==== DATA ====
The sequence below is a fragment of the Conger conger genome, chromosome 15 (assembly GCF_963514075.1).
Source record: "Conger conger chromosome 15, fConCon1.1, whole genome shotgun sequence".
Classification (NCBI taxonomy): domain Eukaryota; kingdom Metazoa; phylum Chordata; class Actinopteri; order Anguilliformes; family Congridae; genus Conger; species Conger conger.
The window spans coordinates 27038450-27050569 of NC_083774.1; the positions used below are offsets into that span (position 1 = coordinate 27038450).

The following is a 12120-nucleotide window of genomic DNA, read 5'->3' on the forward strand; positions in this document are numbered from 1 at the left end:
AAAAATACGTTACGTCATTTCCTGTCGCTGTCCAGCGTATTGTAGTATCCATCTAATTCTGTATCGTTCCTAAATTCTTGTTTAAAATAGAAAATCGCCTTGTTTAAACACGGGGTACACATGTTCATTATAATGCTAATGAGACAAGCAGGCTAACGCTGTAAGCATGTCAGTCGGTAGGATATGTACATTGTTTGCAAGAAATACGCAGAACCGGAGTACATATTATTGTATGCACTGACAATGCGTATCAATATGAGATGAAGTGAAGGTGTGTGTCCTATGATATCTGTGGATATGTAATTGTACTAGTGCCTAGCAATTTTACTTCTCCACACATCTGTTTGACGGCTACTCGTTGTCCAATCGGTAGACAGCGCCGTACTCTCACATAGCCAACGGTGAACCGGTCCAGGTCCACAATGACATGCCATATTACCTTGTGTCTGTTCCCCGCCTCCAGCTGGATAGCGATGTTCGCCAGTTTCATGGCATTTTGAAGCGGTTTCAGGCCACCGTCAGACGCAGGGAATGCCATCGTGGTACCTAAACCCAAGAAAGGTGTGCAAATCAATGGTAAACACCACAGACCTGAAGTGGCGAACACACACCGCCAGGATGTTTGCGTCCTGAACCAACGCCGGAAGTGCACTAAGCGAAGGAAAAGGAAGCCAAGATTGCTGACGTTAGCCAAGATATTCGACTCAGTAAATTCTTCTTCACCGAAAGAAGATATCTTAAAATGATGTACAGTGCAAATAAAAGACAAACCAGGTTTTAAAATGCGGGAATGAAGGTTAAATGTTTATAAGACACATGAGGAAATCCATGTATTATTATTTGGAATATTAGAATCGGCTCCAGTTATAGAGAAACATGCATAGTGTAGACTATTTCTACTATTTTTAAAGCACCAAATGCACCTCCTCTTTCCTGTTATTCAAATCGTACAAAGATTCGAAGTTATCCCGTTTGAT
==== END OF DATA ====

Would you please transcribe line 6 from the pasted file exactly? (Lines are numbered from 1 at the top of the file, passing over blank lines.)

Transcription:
AAAAATACGTTACGTCATTTCCTGTCGCTGTCCAGCGTATTGTAGTATCCATCTAATTCTGTATCGTTCCTAAATTCTTGTTTAAAATAGAAAATCGCCTTGTTTAAACACGGGGTACACATGTTCATTATAATGCTAATGAGACAAGCAGGCTAACGCTGTAAGCATGTCAGTCGGTAGGATATGTACATTGTTTGCAAGAAATACGCAGAACCGGAGTACATATTATTGTATGCACTGACAATGCGTATCAATATGAGATGAAGTGAAGGTGTGTGTCCTATGATATCTGTGGATATGTAATTGTACTAGTGCCTAGCAATTTTACTTCTCCACACATCTGTTTGACGGCTACTCGTTGTCCAATCGGTAGACAGCGCCGTACTCTCACATAGCCAACGGTGAACCGGTCCAGGTCCACAATGACATGCCATATTACCTTGTGTCTGTTCCCCGCCTCCAGCTGGATAGCGATGTTCGCCAGTTTCATGGCATTTTGAAGCGGTTTCAGGCCACCGTCAGACGCAGGGAATGCCATCGTGGTACCTAAACCCAAGAAAGGTGTGCAAATCAATGGTAAACACCACAGACCTGAAGTGGCGAACACACACCGCCAGGATGTTTGCGTCCTGAACCAACGCCGGAAGTGCACTAAGCGAAGGAAAAGGAAGCCAAGATTGCTGACGTTAGCCAAGATATTCGACTCAGTAAATTCTTCTTCACCGAAAGAAGATATCTTAAAATGATGTACAGTGCAAATAAAAGACAAACCAGGTTTTAAAATGCGGGAATGAAGGTTAAATGTTTATAAGACACATGAGGAAATCCATGTATTATTATTTGGAATATTAGAATCGGCTCCAGTTATAGAGAAACATGCATAGTGTAGACTATTTCTACTATTTTTAAAGCACCAAATGCACCTCCTCTTTCCTGTTATTCAAATCGTACAAAGATTCGAAGTTATCCCGTTTGAT